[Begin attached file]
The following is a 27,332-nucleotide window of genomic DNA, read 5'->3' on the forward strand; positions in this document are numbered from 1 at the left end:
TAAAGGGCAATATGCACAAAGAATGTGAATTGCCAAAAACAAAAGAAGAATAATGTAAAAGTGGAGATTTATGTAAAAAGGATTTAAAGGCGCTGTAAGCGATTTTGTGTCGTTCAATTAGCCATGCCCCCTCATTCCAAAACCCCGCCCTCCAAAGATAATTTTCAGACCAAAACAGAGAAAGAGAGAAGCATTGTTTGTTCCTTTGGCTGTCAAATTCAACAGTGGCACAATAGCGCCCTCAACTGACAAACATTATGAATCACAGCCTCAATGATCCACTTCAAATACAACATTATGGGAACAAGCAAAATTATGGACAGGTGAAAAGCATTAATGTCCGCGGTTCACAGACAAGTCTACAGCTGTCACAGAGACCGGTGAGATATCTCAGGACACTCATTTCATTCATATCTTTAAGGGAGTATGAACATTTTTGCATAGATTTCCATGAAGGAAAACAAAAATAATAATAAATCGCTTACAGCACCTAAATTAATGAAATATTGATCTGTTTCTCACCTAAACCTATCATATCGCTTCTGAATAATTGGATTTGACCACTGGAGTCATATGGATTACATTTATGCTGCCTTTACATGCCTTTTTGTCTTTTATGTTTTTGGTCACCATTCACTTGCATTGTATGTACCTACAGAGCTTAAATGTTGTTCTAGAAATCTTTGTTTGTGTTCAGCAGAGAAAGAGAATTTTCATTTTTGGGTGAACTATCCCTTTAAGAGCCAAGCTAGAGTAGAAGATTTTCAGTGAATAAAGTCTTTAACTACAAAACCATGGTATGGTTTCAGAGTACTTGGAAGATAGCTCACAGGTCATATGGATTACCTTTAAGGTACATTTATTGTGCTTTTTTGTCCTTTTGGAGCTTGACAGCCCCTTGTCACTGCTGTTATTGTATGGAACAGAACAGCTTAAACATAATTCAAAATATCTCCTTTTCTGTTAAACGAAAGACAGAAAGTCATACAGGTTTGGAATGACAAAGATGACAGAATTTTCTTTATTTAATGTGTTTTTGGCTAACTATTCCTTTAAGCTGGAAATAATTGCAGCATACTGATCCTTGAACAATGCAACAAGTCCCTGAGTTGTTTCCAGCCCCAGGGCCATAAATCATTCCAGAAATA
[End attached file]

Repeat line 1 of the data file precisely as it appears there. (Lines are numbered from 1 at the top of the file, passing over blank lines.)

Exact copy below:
The following is a 27,332-nucleotide window of genomic DNA, read 5'->3' on the forward strand; positions in this document are numbered from 1 at the left end: